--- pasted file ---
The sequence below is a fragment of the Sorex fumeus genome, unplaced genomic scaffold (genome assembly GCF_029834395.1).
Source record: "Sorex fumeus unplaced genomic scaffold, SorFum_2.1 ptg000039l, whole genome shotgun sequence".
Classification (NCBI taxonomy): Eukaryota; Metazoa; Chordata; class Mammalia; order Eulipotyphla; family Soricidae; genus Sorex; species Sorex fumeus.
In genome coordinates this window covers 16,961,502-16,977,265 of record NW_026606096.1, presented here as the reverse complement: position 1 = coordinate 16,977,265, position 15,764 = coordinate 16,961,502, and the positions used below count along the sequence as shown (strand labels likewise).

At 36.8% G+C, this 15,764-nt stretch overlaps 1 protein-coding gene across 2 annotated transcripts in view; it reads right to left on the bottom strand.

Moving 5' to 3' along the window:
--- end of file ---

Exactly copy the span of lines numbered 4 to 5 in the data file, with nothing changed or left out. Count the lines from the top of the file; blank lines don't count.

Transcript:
In genome coordinates this window covers 16,961,502-16,977,265 of record NW_026606096.1, presented here as the reverse complement: position 1 = coordinate 16,977,265, position 15,764 = coordinate 16,961,502, and the positions used below count along the sequence as shown (strand labels likewise).

At 36.8% G+C, this 15,764-nt stretch overlaps 1 protein-coding gene across 2 annotated transcripts in view; it reads right to left on the bottom strand.